KJIPUKTUK (Halifax) – Gottingen Street, one of Halifax main thoroughfares, used to extend into the far North End. But in 1981 Halifax Council voted that the northern segment of Gottingen Street, beyond the Young Street intersection, now be called Novalea Drive.
The reasons behind that decision were tainted by racism and prejudice, and a survey of residents’ opinions conducted by the City purposely excluded most residents who lived along the street.
With that name change Halifax, if not erased, certainly diminished a venerable street name that had been around since 1764, when settlers from Germany petitioned the government to name their street Gottingen. More than that, the decision diminished a community, allowing it to be called a slum, and sending a message to its residents that their opinion didn’t matter.
“Whenever I pass through the intersection of Novalea and Duffus, I have that visual reminder. I sit at that intersection and I look at that Novalea sign and I think that sign is just wrong,” Kevin Collins tells the Nova Scotia Advocate. “In terms of access to the city, Gottingen Street was a main artery, and there was a lot of history there. And that history was thrown away.”
Collins has lived in the North End for twenty years or so, and did most of the research referenced in this article. He contacted the Nova Scotia Advocate after reading our recent story about the restoration of the Lucasville community boundaries, a story he believes bears many similarities with what transpired in his beloved North End in the early eighties.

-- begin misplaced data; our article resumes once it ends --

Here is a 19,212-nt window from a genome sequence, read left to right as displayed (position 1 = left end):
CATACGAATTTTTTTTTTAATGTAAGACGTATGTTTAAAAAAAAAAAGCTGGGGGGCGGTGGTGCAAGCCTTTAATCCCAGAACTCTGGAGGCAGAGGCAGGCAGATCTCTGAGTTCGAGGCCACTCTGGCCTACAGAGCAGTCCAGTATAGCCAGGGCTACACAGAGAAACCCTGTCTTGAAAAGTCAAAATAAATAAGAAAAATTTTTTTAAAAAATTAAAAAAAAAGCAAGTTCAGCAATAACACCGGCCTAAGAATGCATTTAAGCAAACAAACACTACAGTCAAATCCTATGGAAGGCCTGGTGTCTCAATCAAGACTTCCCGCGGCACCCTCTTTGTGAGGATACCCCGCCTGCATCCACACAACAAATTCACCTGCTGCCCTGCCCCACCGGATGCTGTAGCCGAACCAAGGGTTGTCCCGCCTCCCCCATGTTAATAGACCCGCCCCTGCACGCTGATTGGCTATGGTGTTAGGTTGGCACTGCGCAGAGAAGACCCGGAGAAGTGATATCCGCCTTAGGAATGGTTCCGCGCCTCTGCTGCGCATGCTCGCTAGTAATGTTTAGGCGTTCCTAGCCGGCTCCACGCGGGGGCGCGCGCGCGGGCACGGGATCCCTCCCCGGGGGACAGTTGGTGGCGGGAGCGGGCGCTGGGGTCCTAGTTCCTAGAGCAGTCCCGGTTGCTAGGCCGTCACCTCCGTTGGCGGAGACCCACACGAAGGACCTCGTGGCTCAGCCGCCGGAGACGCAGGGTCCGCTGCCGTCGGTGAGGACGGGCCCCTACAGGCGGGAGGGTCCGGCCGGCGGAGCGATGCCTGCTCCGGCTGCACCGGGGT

“I have suggested to Councillor Smith, as well as other Council members, that the name Gottingen should be repatriated to the northern limits of the peninsula. This is the historical name that is steeped in over 250 years of history. Novalea IS Gottingen – plain and simple,” he wrote to us in that first email.
One thing Collins uncovered was that the decision to go ahead and change the name was far from democratic. Only the residents who lived along the proposed Novalea portion of Gottingen Street were consulted. Residents along Gottingen Street as we know it today were never asked.
Tired of living under the Gottingen Street stigma
Responses collected in the survey conducted by City staff show how classism and racism undoubtedly played a part in the residents’ opinions, sentiments that were further fanned by fresh memories of a riot of sorts at the Gottingen Street police office during the infamous Halifax police strike.
To give you a sense of those responses, here are some quotes from that city-conducted survey that I believe to be reflective of the majority, not to suggest that support among residents was unanimous.
“Tired of living under the Gottingen Street stigma.”
“We would like the name of Gottingen Street changed to Novalea Drive, because we are of people thinking we are in a “Slum Area”, we take pride in our homes in the north end.
“If other streets such as Carson Street, part of Creighton can get changed, why not Gottingen Street. Our family travels widely over Canada, when asked where in Halifax we live, we say “Gottingen Street”, they say they· “know where that is” because. of its reputation. It’s embarrassing always having to explain to people where on Gottingen Street you live.”